Just 400 meters from the pier is the new Marine Park of the Pacific. It opened
in April of 2002. The intention is to attract ecological tourism and promote scientific
research. The Marine Park of the Pacific has designs to serve as a research and
educational center in hopes of finding sources of revenue for the communities
in and around Puntarenas that work in harmony with the environment.
On entering the Aquarium and Marine Park, there is a pond housing turtles and
red carp. A tall lighthouse in the center of the pond welcomes visitors.
The project is in the first phase of development and is estimated it will cost
almost US$5 million when finished.The project is co-managed by the National
Biodiversity Institute (INBIO) a non-profit center for promotion and study of
biology and ecological diversity, the government agencies of the Environment Ministry,
the National Learning Institute, and the National University.
The Marine Park will bring tourists, and it will also bring jobs. There are hatcheries
for fish and other sea crustaceans.A recycling program is underway, not only
of cans and of plastic, but also of the discarded fish parts that have for years
polluted the shorelines. These (not so pleasant smelling) parts are cherished
by the cosmetic, pharmaceutical, and organic farming industry.
The solution reduces pollution, of land, air, and water and provides income from
already captured fish thus reducing the need for more to be taken from their habitat.
There are 28 large fish tanks and a series of educational modules in the main
building including a mother shark and her two offspring. The exhibit also highlights
the marine life of Cocos Island – a possession of Costa Rica located off the Pacific
coast and a favorite film subject by the scientist and filmmaker Jacques Cousteau.
Children and adults have the opportunity to appreciate and learn about the beauty
underwater without ever getting wet.
The price in the aquarium was $2.00 for adults and $1.25 for children 2 years
and over, (though this reporter’s two-year old was not charged.) There was also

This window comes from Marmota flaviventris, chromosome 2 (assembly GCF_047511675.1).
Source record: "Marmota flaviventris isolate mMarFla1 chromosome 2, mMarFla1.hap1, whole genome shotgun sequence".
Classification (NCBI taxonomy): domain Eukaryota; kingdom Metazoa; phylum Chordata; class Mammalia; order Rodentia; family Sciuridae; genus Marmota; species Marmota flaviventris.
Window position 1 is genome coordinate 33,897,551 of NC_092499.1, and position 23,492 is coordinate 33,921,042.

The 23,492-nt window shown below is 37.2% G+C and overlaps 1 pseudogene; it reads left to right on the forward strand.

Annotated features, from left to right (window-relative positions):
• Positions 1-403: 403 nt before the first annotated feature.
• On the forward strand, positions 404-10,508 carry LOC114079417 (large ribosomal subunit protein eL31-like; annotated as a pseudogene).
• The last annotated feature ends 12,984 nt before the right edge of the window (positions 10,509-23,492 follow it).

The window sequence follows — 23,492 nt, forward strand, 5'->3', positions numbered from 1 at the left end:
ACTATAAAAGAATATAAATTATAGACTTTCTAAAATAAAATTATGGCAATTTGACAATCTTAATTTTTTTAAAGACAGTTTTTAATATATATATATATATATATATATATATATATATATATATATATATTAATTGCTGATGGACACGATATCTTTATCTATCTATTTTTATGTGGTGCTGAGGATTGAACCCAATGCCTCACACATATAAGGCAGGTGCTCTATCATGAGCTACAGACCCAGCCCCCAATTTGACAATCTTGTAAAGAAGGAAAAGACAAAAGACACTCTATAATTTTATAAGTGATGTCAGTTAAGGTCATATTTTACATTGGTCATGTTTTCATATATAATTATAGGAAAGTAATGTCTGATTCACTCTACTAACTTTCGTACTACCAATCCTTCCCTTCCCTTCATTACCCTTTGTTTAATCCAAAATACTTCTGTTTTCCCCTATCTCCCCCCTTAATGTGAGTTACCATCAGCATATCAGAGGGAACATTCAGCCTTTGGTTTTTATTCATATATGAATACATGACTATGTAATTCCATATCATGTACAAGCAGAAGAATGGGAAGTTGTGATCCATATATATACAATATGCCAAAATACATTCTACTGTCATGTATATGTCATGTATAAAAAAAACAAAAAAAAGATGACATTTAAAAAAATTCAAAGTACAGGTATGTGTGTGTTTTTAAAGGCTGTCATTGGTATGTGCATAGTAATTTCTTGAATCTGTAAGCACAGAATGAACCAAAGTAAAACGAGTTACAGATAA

a big wooden playground, giant colorful cutouts for fun photo-ops, and a cafeteria
where the service was a bit slow but kind and generous.
Two pelicans spent the afternoon, not as an official attraction, but hoping for
a nibble from the kitchen. The brown pelicans were adroit at making their way
into the kitchen every 10 minutes or so only to be shewed out by the cook.
On the Caribbean coast, the city of Lim+¦n is gearing up for the National Arts
Festival. The activities are boundless. Many will celebrate the Afro-Caribbean
culture of Limon. A parade kicks off the event on Friday, Sept. 19th at 4 p.m.
From that point on, the city will burst with performances and several evenings
will end in fireworks.
There will be dance performances for all ages including ones by the National
University to folk dance. Music ranges from jazz to Calypso to classical. In addition
there will be plays for children and theater for adults. The performances run
through Sept. 26, 2003.
As yet, there is no website. The phone number listed is 506-223-6361 or many
of the newspapers in Costa Rica list all the events.
Gold mines were never found, but there is gold on the shores of Costa Rica.
Instead of hanging around on a chain, it comes in books, education, fun and the
incredible life of the oceans.The national and international community is dedicating
a new generation to keeping the land and the sea as bright as when the Indigenous
people lived on unspoiled ground.
Susan Carmichael is a freelance writer living in Costa Rica. She has developed
several education curriculums for children and adults. She has also taught journalism.
Susan produced and hosted radio programs and documentaries in Costa Rica including
a short story program called “In the oment” and an hour long interview program
focused on the issues of women called “A Woman’s Voice”.
Are you into beautiful Costa Rica?
All interesting things you want to know about Costa Rica are right here in our newsletter! Enter your email and press "subscribe" button.